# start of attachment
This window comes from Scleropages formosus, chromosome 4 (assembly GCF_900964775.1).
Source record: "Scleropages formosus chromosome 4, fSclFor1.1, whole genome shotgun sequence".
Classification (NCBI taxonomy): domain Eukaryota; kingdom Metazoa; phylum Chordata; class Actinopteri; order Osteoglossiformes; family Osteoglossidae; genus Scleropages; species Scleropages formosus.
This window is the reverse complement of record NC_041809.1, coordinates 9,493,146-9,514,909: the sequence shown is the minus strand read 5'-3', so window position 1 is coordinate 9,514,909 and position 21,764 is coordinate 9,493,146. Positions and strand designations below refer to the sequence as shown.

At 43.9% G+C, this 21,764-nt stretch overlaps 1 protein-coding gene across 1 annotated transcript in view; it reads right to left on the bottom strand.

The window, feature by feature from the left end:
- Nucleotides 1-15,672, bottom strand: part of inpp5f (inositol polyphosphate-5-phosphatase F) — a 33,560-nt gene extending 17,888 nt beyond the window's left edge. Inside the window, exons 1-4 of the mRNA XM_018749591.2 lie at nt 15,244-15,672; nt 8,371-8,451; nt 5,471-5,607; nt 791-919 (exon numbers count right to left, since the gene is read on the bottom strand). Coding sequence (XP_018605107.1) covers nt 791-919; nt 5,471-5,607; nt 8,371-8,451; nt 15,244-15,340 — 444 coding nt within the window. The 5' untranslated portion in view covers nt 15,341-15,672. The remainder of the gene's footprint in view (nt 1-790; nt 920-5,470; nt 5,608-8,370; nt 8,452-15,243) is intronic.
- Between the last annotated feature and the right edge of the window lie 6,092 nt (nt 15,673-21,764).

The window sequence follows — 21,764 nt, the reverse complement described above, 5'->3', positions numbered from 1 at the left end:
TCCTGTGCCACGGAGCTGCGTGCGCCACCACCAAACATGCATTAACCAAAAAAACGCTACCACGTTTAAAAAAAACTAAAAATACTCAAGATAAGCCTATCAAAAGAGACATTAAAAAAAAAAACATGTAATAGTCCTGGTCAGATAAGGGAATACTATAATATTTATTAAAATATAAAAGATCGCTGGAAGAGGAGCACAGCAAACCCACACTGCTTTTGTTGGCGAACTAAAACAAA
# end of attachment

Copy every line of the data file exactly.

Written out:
This window comes from Scleropages formosus, chromosome 4 (assembly GCF_900964775.1).
Source record: "Scleropages formosus chromosome 4, fSclFor1.1, whole genome shotgun sequence".
Classification (NCBI taxonomy): domain Eukaryota; kingdom Metazoa; phylum Chordata; class Actinopteri; order Osteoglossiformes; family Osteoglossidae; genus Scleropages; species Scleropages formosus.
This window is the reverse complement of record NC_041809.1, coordinates 9,493,146-9,514,909: the sequence shown is the minus strand read 5'-3', so window position 1 is coordinate 9,514,909 and position 21,764 is coordinate 9,493,146. Positions and strand designations below refer to the sequence as shown.

At 43.9% G+C, this 21,764-nt stretch overlaps 1 protein-coding gene across 1 annotated transcript in view; it reads right to left on the bottom strand.

The window, feature by feature from the left end:
- Nucleotides 1-15,672, bottom strand: part of inpp5f (inositol polyphosphate-5-phosphatase F) — a 33,560-nt gene extending 17,888 nt beyond the window's left edge. Inside the window, exons 1-4 of the mRNA XM_018749591.2 lie at nt 15,244-15,672; nt 8,371-8,451; nt 5,471-5,607; nt 791-919 (exon numbers count right to left, since the gene is read on the bottom strand). Coding sequence (XP_018605107.1) covers nt 791-919; nt 5,471-5,607; nt 8,371-8,451; nt 15,244-15,340 — 444 coding nt within the window. The 5' untranslated portion in view covers nt 15,341-15,672. The remainder of the gene's footprint in view (nt 1-790; nt 920-5,470; nt 5,608-8,370; nt 8,452-15,243) is intronic.
- Between the last annotated feature and the right edge of the window lie 6,092 nt (nt 15,673-21,764).

The window sequence follows — 21,764 nt, the reverse complement described above, 5'->3', positions numbered from 1 at the left end:
TCCTGTGCCACGGAGCTGCGTGCGCCACCACCAAACATGCATTAACCAAAAAAACGCTACCACGTTTAAAAAAAACTAAAAATACTCAAGATAAGCCTATCAAAAGAGACATTAAAAAAAAAAACATGTAATAGTCCTGGTCAGATAAGGGAATACTATAATATTTATTAAAATATAAAAGATCGCTGGAAGAGGAGCACAGCAAACCCACACTGCTTTTGTTGGCGAACTAAAACAAA